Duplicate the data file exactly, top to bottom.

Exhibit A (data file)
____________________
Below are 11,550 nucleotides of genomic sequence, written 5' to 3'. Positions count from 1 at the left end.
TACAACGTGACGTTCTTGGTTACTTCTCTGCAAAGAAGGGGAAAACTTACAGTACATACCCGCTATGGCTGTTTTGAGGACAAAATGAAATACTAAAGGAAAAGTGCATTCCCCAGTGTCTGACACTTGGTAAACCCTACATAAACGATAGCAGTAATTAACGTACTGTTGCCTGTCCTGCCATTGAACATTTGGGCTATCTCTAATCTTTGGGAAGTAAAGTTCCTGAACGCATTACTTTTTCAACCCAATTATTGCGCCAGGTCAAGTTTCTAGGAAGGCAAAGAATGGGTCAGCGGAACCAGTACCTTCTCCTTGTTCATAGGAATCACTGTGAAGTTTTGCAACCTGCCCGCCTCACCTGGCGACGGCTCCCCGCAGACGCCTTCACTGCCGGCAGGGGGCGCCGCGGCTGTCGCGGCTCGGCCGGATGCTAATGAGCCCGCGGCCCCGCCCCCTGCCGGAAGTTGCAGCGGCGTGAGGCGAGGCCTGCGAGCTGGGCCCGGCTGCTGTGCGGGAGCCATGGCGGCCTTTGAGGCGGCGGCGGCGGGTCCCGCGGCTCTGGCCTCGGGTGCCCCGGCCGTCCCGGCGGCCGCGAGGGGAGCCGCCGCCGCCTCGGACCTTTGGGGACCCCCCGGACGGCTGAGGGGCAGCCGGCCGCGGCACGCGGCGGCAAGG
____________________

Below are 11,550 nucleotides of genomic sequence, written 5' to 3'. Positions count from 1 at the left end.
TACAACGTGACGTTCTTGGTTACTTCTCTGCAAAGAAGGGGAAAACTTACAGTACATACCCGCTATGGCTGTTTTGAGGACAAAATGAAATACTAAAGGAAAAGTGCATTCCCCAGTGTCTGACACTTGGTAAACCCTACATAAACGATAGCAGTAATTAACGTACTGTTGCCTGTCCTGCCATTGAACATTTGGGCTATCTCTAATCTTTGGGAAGTAAAGTTCCTGAACGCATTACTTTTTCAACCCAATTATTGCGCCAGGTCAAGTTTCTAGGAAGGCAAAGAATGGGTCAGCGGAACCAGTACCTTCTCCTTGTTCATAGGAATCACTGTGAAGTTTTGCAACCTGCCCGCCTCACCTGGCGACGGCTCCCCGCAGACGCCTTCACTGCCGGCAGGGGGCGCCGCGGCTGTCGCGGCTCGGCCGGATGCTAATGAGCCCGCGGCCCCGCCCCCTGCCGGAAGTTGCAGCGGCGTGAGGCGAGGCCTGCGAGCTGGGCCCGGCTGCTGTGCGGGAGCCATGGCGGCCTTTGAGGCGGCGGCGGCGGGTCCCGCGGCTCTGGCCTCGGGTGCCCCGGCCGTCCCGGCGGCCGCGAGGGGAGCCGCCGCCGCCTCGGACCTTTGGGGACCCCCCGGACGGCTGAGGGGCAGCCGGCCGCGGCACGCGGCGGCAAGG